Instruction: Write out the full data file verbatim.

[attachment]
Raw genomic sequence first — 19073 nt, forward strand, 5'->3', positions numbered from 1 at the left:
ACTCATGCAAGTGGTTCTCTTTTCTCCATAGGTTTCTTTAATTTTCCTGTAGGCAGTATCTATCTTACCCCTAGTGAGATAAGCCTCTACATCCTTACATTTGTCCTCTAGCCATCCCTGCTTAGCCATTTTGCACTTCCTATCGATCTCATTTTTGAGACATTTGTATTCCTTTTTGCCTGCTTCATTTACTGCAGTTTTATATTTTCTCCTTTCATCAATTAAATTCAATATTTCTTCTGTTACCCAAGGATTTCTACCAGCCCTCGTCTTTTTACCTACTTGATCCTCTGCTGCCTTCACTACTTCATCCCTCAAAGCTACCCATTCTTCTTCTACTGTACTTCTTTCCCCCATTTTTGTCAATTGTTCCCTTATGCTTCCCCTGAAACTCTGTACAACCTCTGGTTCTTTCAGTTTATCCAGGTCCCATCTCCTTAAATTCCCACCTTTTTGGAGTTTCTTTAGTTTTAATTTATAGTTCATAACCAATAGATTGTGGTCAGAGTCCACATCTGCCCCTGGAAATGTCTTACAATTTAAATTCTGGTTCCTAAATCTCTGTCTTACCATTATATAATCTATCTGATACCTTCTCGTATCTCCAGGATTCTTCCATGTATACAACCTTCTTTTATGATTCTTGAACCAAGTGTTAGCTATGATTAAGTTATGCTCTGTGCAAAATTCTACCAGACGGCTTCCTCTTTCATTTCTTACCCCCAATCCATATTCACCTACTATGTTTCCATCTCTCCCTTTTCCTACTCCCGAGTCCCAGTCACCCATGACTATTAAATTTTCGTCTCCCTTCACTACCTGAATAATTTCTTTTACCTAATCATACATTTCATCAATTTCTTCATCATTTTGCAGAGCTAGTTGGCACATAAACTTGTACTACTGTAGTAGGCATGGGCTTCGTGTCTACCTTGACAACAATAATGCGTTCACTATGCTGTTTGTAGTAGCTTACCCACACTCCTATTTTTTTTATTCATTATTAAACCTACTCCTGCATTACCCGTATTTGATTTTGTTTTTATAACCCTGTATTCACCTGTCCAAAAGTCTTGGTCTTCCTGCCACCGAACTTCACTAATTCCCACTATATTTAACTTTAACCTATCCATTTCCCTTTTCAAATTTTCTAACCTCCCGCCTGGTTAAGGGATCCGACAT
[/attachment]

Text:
Raw genomic sequence first — 19073 nt, forward strand, 5'->3', positions numbered from 1 at the left:
ACTCATGCAAGTGGTTCTCTTTTCTCCATAGGTTTCTTTAATTTTCCTGTAGGCAGTATCTATCTTACCCCTAGTGAGATAAGCCTCTACATCCTTACATTTGTCCTCTAGCCATCCCTGCTTAGCCATTTTGCACTTCCTATCGATCTCATTTTTGAGACATTTGTATTCCTTTTTGCCTGCTTCATTTACTGCAGTTTTATATTTTCTCCTTTCATCAATTAAATTCAATATTTCTTCTGTTACCCAAGGATTTCTACCAGCCCTCGTCTTTTTACCTACTTGATCCTCTGCTGCCTTCACTACTTCATCCCTCAAAGCTACCCATTCTTCTTCTACTGTACTTCTTTCCCCCATTTTTGTCAATTGTTCCCTTATGCTTCCCCTGAAACTCTGTACAACCTCTGGTTCTTTCAGTTTATCCAGGTCCCATCTCCTTAAATTCCCACCTTTTTGGAGTTTCTTTAGTTTTAATTTATAGTTCATAACCAATAGATTGTGGTCAGAGTCCACATCTGCCCCTGGAAATGTCTTACAATTTAAATTCTGGTTCCTAAATCTCTGTCTTACCATTATATAATCTATCTGATACCTTCTCGTATCTCCAGGATTCTTCCATGTATACAACCTTCTTTTATGATTCTTGAACCAAGTGTTAGCTATGATTAAGTTATGCTCTGTGCAAAATTCTACCAGACGGCTTCCTCTTTCATTTCTTACCCCCAATCCATATTCACCTACTATGTTTCCATCTCTCCCTTTTCCTACTCCCGAGTCCCAGTCACCCATGACTATTAAATTTTCGTCTCCCTTCACTACCTGAATAATTTCTTTTACCTAATCATACATTTCATCAATTTCTTCATCATTTTGCAGAGCTAGTTGGCACATAAACTTGTACTACTGTAGTAGGCATGGGCTTCGTGTCTACCTTGACAACAATAATGCGTTCACTATGCTGTTTGTAGTAGCTTACCCACACTCCTATTTTTTTTATTCATTATTAAACCTACTCCTGCATTACCCGTATTTGATTTTGTTTTTATAACCCTGTATTCACCTGTCCAAAAGTCTTGGTCTTCCTGCCACCGAACTTCACTAATTCCCACTATATTTAACTTTAACCTATCCATTTCCCTTTTCAAATTTTCTAACCTCCCGCCTGGTTAAGGGATCCGACAT